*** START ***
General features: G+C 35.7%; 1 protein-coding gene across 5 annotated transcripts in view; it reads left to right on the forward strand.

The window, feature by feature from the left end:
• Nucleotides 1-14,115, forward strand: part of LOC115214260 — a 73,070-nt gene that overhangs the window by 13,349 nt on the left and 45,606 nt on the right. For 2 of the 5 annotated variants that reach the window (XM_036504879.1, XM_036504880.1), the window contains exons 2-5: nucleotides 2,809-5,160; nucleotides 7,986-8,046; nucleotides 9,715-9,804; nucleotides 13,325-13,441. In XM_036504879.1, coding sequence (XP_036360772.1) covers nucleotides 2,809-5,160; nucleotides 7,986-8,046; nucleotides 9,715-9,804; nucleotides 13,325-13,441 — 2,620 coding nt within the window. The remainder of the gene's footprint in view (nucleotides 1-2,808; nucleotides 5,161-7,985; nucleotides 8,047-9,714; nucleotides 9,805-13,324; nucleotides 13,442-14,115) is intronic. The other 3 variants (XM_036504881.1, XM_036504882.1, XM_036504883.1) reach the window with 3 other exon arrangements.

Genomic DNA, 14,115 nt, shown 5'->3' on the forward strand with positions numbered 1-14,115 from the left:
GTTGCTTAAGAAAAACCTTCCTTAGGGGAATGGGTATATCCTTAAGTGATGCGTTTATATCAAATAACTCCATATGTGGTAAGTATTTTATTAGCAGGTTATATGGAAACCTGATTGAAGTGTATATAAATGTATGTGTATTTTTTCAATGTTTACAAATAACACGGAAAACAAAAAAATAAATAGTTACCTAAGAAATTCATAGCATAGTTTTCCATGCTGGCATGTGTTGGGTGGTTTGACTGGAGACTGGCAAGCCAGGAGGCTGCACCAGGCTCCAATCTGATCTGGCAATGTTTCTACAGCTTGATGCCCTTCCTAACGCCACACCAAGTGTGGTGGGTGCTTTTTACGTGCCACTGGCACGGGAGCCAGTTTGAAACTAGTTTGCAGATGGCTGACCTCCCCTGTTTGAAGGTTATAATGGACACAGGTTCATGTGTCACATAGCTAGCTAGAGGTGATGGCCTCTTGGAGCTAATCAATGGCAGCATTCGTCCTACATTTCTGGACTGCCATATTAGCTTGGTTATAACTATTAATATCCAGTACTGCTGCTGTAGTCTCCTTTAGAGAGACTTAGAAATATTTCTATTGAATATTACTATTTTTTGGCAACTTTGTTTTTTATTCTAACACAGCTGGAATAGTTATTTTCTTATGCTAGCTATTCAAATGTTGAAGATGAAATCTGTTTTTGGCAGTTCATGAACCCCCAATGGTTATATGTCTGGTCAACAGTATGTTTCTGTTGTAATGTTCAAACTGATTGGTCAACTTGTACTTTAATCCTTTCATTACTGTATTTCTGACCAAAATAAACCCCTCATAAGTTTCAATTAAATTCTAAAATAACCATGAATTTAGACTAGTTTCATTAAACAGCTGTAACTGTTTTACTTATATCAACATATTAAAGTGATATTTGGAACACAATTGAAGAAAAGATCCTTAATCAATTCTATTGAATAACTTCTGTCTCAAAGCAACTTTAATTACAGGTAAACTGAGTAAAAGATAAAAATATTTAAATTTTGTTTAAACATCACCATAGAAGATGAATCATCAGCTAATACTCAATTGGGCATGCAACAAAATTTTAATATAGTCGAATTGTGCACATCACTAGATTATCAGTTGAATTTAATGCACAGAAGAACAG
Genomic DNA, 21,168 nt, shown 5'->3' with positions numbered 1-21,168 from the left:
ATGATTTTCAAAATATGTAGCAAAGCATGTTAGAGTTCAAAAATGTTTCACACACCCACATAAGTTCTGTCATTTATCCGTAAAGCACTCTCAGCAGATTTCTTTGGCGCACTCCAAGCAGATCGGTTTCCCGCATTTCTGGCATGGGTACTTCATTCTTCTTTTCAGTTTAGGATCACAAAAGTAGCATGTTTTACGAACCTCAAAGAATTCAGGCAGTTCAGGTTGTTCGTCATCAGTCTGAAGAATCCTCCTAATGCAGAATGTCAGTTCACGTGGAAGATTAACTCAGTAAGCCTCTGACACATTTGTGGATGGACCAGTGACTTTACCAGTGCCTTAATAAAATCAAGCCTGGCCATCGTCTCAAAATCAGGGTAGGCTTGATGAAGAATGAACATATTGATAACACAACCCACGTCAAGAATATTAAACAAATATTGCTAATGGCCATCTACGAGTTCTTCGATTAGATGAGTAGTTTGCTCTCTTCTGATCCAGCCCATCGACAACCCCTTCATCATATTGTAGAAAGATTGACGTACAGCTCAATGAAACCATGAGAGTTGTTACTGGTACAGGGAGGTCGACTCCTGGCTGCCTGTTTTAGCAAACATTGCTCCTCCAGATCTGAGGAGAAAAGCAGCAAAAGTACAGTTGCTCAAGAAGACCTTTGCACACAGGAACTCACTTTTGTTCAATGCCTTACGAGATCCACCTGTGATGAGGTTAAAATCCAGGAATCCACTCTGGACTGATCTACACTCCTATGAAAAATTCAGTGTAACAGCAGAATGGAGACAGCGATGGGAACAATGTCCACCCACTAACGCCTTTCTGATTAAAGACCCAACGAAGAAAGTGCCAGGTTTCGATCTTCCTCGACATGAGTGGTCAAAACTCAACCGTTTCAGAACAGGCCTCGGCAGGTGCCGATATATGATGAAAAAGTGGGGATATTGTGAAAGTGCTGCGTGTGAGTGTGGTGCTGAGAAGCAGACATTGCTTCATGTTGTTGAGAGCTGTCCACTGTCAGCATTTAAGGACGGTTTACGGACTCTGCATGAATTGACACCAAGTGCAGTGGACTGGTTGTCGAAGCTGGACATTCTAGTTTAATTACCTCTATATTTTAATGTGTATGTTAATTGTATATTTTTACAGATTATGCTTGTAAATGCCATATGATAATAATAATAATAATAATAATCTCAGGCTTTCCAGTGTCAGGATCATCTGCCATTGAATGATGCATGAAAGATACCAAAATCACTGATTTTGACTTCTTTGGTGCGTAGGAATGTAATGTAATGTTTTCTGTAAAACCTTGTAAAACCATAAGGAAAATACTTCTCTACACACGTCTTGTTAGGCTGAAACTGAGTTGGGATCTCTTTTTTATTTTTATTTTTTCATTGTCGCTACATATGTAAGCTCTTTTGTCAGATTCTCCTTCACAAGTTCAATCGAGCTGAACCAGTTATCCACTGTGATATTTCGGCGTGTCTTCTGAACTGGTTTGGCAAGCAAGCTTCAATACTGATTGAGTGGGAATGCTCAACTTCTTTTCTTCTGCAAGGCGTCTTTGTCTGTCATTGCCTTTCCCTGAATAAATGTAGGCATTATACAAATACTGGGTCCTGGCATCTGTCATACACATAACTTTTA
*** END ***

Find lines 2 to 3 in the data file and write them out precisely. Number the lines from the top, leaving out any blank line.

The window, feature by feature from the left end:
• Nucleotides 1-14,115, forward strand: part of LOC115214260 — a 73,070-nt gene that overhangs the window by 13,349 nt on the left and 45,606 nt on the right. For 2 of the 5 annotated variants that reach the window (XM_036504879.1, XM_036504880.1), the window contains exons 2-5: nucleotides 2,809-5,160; nucleotides 7,986-8,046; nucleotides 9,715-9,804; nucleotides 13,325-13,441. In XM_036504879.1, coding sequence (XP_036360772.1) covers nucleotides 2,809-5,160; nucleotides 7,986-8,046; nucleotides 9,715-9,804; nucleotides 13,325-13,441 — 2,620 coding nt within the window. The remainder of the gene's footprint in view (nucleotides 1-2,808; nucleotides 5,161-7,985; nucleotides 8,047-9,714; nucleotides 9,805-13,324; nucleotides 13,442-14,115) is intronic. The other 3 variants (XM_036504881.1, XM_036504882.1, XM_036504883.1) reach the window with 3 other exon arrangements.